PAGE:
These last few weeks, there has been a particularly troubling story in the news about 13-year-old Jahi McMath. For those unfamiliar with her story, here is an article from CNN, which provides a synopsis of what has taken place over the past month. Briefly, in early December, McMath went into a California children's hospital for a surgery to treat pediatric obstructive sleep apnea. After surgery she was okay for a short period, but then suffered unexplained profuse bleeding. Despite the doctor's best efforts, McMath went into cardiac arrest and was placed on life support.
Follow-up tests showed that she had suffered massive brain damage and had no cerebral or brainstem activity. Doctors declared she was not only brain-dead, but just before Christmas a coroner actually issued a death certificate. All the while, McMath's family refused to take her off life support. The courts and third-party groups got involved and just this week the courts ruled that the hospital had to release McMath to her family, still on life support. The family states they are transporting her to a facility where doctors will "treat" her, but haven't disclosed her condition or where she is.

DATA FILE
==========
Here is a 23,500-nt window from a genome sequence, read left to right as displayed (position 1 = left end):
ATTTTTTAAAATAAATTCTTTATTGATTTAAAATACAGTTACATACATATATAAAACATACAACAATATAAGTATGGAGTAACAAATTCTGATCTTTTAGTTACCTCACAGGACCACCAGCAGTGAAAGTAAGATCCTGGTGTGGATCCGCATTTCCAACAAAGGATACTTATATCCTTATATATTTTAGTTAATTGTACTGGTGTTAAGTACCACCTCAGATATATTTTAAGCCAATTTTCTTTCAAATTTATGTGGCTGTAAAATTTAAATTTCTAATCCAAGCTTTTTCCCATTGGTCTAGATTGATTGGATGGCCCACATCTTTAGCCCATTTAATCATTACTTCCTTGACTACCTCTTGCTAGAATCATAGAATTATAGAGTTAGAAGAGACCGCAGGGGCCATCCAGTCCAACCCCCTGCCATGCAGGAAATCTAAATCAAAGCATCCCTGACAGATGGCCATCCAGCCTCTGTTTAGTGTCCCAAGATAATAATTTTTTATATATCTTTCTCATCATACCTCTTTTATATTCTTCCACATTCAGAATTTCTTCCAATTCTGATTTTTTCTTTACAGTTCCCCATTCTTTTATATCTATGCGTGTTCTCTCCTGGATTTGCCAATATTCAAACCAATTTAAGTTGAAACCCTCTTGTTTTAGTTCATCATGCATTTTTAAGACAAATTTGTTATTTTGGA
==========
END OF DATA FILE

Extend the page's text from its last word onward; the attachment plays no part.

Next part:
It's a sad and tragic story. It brings back memories of the Terri Schiavo case in 2005. These situations are never easy to come to terms with, especially for family members, when something so sudden happens to someone who was so seemingly healthy. Working in an acute setting, it's not uncommon to see patients who are nearing the end of life. We have a hospice unit at our hospital for patients receiving only comfort care, and obviously our ICU sees a fair number of cases where perhaps more sudden events have led to difficult situations for family members making decisions about goals of care for their loved ones. It's never easy.